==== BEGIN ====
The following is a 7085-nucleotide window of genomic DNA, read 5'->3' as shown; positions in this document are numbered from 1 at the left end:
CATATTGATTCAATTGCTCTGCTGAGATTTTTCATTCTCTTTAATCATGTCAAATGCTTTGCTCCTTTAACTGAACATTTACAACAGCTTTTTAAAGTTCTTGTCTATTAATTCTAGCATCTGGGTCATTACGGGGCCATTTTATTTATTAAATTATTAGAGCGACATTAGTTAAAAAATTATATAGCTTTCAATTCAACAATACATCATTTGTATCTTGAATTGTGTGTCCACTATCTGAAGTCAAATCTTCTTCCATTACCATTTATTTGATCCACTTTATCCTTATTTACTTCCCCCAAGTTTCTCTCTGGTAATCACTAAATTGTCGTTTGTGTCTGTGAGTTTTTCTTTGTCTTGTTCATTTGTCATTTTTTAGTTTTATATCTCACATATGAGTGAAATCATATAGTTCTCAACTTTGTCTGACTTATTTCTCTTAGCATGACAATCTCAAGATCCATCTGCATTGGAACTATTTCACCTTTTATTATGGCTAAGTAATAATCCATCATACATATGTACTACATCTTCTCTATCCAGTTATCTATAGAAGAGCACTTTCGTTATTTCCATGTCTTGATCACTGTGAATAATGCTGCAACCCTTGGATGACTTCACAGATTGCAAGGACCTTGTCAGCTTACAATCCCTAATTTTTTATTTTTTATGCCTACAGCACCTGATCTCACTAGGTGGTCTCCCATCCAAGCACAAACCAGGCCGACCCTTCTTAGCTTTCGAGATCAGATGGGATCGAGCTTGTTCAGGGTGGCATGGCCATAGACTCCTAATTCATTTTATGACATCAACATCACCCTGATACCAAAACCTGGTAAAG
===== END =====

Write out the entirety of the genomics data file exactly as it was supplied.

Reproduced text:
The following is a 7085-nucleotide window of genomic DNA, read 5'->3' as shown; positions in this document are numbered from 1 at the left end:
CATATTGATTCAATTGCTCTGCTGAGATTTTTCATTCTCTTTAATCATGTCAAATGCTTTGCTCCTTTAACTGAACATTTACAACAGCTTTTTAAAGTTCTTGTCTATTAATTCTAGCATCTGGGTCATTACGGGGCCATTTTATTTATTAAATTATTAGAGCGACATTAGTTAAAAAATTATATAGCTTTCAATTCAACAATACATCATTTGTATCTTGAATTGTGTGTCCACTATCTGAAGTCAAATCTTCTTCCATTACCATTTATTTGATCCACTTTATCCTTATTTACTTCCCCCAAGTTTCTCTCTGGTAATCACTAAATTGTCGTTTGTGTCTGTGAGTTTTTCTTTGTCTTGTTCATTTGTCATTTTTTAGTTTTATATCTCACATATGAGTGAAATCATATAGTTCTCAACTTTGTCTGACTTATTTCTCTTAGCATGACAATCTCAAGATCCATCTGCATTGGAACTATTTCACCTTTTATTATGGCTAAGTAATAATCCATCATACATATGTACTACATCTTCTCTATCCAGTTATCTATAGAAGAGCACTTTCGTTATTTCCATGTCTTGATCACTGTGAATAATGCTGCAACCCTTGGATGACTTCACAGATTGCAAGGACCTTGTCAGCTTACAATCCCTAATTTTTTATTTTTTATGCCTACAGCACCTGATCTCACTAGGTGGTCTCCCATCCAAGCACAAACCAGGCCGACCCTTCTTAGCTTTCGAGATCAGATGGGATCGAGCTTGTTCAGGGTGGCATGGCCATAGACTCCTAATTCATTTTATGACATCAACATCACCCTGATACCAAAACCTGGTAAAG